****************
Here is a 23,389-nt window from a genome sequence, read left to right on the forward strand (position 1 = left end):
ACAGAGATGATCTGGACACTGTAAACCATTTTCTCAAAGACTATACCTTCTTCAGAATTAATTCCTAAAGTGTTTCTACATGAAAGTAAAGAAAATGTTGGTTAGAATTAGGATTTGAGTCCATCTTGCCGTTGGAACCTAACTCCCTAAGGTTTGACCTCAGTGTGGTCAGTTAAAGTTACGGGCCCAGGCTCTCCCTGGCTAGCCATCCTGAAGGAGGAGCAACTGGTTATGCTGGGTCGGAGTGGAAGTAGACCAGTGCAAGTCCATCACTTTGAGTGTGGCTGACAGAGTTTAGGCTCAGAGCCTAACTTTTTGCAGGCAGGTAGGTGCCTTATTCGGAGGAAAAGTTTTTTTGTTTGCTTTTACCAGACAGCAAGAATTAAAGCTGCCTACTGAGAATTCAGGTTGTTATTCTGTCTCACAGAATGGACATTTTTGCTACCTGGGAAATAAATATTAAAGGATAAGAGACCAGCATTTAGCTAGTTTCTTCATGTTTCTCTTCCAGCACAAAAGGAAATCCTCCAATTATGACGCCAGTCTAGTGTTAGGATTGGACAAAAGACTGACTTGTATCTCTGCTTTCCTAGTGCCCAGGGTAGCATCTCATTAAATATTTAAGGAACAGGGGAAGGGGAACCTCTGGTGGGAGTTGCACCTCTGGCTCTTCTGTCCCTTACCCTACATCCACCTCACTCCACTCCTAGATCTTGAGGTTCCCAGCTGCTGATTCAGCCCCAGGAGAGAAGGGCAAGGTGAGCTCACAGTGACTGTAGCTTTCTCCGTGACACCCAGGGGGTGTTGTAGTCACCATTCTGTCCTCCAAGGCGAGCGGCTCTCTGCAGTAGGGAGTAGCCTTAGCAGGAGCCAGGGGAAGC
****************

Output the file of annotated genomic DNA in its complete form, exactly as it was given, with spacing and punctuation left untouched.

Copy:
Here is a 23,389-nt window from a genome sequence, read left to right on the forward strand (position 1 = left end):
ACAGAGATGATCTGGACACTGTAAACCATTTTCTCAAAGACTATACCTTCTTCAGAATTAATTCCTAAAGTGTTTCTACATGAAAGTAAAGAAAATGTTGGTTAGAATTAGGATTTGAGTCCATCTTGCCGTTGGAACCTAACTCCCTAAGGTTTGACCTCAGTGTGGTCAGTTAAAGTTACGGGCCCAGGCTCTCCCTGGCTAGCCATCCTGAAGGAGGAGCAACTGGTTATGCTGGGTCGGAGTGGAAGTAGACCAGTGCAAGTCCATCACTTTGAGTGTGGCTGACAGAGTTTAGGCTCAGAGCCTAACTTTTTGCAGGCAGGTAGGTGCCTTATTCGGAGGAAAAGTTTTTTTGTTTGCTTTTACCAGACAGCAAGAATTAAAGCTGCCTACTGAGAATTCAGGTTGTTATTCTGTCTCACAGAATGGACATTTTTGCTACCTGGGAAATAAATATTAAAGGATAAGAGACCAGCATTTAGCTAGTTTCTTCATGTTTCTCTTCCAGCACAAAAGGAAATCCTCCAATTATGACGCCAGTCTAGTGTTAGGATTGGACAAAAGACTGACTTGTATCTCTGCTTTCCTAGTGCCCAGGGTAGCATCTCATTAAATATTTAAGGAACAGGGGAAGGGGAACCTCTGGTGGGAGTTGCACCTCTGGCTCTTCTGTCCCTTACCCTACATCCACCTCACTCCACTCCTAGATCTTGAGGTTCCCAGCTGCTGATTCAGCCCCAGGAGAGAAGGGCAAGGTGAGCTCACAGTGACTGTAGCTTTCTCCGTGACACCCAGGGGGTGTTGTAGTCACCATTCTGTCCTCCAAGGCGAGCGGCTCTCTGCAGTAGGGAGTAGCCTTAGCAGGAGCCAGGGGAAGC